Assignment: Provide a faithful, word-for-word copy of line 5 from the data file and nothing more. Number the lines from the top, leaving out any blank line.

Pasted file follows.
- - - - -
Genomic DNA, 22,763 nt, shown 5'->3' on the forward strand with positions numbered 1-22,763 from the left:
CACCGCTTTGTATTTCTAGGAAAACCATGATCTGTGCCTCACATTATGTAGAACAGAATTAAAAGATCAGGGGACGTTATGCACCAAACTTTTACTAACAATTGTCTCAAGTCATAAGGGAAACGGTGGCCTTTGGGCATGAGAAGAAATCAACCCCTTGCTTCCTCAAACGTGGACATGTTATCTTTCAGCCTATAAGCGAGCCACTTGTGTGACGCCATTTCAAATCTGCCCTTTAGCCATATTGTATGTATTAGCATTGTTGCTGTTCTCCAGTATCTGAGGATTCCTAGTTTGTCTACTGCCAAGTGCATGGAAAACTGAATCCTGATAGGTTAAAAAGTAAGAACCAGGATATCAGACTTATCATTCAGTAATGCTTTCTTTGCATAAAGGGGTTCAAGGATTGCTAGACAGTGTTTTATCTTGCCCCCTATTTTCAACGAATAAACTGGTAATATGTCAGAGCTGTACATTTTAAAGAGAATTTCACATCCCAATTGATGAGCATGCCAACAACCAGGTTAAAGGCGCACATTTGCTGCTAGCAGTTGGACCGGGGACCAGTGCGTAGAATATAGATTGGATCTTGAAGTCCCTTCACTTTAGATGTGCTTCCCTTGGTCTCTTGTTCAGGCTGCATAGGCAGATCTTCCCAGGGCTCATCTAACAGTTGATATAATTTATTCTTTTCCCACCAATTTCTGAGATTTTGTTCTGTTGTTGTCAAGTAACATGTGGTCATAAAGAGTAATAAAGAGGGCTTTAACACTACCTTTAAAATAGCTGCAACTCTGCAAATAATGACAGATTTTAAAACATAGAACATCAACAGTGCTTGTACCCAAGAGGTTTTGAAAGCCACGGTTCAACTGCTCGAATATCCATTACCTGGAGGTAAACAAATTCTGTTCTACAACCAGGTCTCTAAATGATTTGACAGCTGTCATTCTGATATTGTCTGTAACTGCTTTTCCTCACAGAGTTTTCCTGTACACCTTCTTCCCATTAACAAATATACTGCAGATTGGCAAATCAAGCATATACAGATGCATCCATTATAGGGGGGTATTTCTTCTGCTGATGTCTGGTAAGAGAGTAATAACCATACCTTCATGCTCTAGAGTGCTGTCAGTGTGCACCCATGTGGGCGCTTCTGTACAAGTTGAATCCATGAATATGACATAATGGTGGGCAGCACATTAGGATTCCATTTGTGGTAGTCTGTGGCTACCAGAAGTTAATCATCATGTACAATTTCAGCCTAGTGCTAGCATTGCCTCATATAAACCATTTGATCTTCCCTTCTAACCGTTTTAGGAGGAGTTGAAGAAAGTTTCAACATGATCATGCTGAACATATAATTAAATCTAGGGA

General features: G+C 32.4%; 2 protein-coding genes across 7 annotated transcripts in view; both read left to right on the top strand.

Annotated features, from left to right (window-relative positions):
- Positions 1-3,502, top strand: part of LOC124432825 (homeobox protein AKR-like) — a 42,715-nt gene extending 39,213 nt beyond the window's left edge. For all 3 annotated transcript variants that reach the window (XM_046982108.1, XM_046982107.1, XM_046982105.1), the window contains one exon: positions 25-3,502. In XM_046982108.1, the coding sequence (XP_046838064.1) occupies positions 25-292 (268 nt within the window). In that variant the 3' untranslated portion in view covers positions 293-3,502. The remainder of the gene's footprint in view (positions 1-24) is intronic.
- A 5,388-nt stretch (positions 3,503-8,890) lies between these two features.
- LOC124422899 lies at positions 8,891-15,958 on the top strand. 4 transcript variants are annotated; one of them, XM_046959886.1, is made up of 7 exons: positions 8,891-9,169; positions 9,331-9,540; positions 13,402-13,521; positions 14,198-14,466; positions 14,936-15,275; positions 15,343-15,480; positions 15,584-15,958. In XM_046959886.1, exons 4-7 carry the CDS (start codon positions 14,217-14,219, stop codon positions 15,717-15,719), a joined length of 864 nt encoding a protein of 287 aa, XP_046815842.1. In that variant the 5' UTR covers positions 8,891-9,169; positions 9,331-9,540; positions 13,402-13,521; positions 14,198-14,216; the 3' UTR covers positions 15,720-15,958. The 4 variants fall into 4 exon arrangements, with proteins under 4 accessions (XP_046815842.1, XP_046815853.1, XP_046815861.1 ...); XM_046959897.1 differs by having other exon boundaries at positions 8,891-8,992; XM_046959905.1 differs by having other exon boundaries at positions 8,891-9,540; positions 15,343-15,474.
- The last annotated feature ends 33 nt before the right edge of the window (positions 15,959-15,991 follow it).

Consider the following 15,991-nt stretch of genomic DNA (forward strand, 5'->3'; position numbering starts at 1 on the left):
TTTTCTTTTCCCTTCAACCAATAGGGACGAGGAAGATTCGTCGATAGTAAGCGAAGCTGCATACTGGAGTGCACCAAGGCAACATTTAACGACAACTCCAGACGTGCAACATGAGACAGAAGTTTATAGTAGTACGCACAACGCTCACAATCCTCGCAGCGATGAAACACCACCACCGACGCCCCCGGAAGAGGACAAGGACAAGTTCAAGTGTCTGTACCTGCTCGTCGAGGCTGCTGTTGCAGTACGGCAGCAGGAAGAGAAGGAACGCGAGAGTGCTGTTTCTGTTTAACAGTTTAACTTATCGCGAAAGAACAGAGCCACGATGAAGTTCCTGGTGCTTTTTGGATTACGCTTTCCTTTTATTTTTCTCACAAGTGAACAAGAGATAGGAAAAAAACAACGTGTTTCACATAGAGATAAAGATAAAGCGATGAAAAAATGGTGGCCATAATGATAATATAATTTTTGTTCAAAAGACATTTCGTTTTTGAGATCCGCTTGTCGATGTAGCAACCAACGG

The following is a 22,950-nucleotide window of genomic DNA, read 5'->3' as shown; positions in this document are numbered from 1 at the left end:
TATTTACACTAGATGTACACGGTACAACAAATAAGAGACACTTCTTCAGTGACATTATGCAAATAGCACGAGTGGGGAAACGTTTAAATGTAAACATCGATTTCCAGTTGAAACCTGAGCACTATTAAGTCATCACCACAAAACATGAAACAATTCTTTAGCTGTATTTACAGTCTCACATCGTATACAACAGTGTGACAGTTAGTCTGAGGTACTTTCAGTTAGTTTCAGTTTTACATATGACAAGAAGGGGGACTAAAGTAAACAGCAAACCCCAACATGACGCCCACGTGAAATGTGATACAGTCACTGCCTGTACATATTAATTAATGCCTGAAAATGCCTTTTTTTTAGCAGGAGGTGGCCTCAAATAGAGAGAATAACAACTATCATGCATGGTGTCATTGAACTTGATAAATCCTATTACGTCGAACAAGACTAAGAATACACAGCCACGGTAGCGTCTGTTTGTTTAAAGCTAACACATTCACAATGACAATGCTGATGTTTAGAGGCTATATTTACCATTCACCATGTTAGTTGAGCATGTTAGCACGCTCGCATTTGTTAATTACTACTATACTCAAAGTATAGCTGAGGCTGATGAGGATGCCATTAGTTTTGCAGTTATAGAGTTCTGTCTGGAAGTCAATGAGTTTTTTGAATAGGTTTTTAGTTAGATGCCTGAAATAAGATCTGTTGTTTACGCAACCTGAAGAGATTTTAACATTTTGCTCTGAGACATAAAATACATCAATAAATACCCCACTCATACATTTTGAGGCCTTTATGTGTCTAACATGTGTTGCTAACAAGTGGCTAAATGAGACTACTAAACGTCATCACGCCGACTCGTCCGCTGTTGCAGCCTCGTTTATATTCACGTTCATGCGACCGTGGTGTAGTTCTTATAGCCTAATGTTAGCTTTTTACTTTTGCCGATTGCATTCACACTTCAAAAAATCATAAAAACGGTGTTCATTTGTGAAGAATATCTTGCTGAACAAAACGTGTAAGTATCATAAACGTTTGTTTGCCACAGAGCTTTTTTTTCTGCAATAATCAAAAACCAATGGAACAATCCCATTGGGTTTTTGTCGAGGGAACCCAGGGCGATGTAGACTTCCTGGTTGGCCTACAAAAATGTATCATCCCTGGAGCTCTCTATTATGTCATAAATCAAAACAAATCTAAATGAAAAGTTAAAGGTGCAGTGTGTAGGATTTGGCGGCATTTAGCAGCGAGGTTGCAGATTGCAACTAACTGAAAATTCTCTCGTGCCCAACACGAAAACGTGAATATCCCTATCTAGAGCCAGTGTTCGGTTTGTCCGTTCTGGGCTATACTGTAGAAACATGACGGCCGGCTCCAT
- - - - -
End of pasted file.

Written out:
- Positions 1-3,502, top strand: part of LOC124432825 (homeobox protein AKR-like) — a 42,715-nt gene extending 39,213 nt beyond the window's left edge. For all 3 annotated transcript variants that reach the window (XM_046982108.1, XM_046982107.1, XM_046982105.1), the window contains one exon: positions 25-3,502. In XM_046982108.1, the coding sequence (XP_046838064.1) occupies positions 25-292 (268 nt within the window). In that variant the 3' untranslated portion in view covers positions 293-3,502. The remainder of the gene's footprint in view (positions 1-24) is intronic.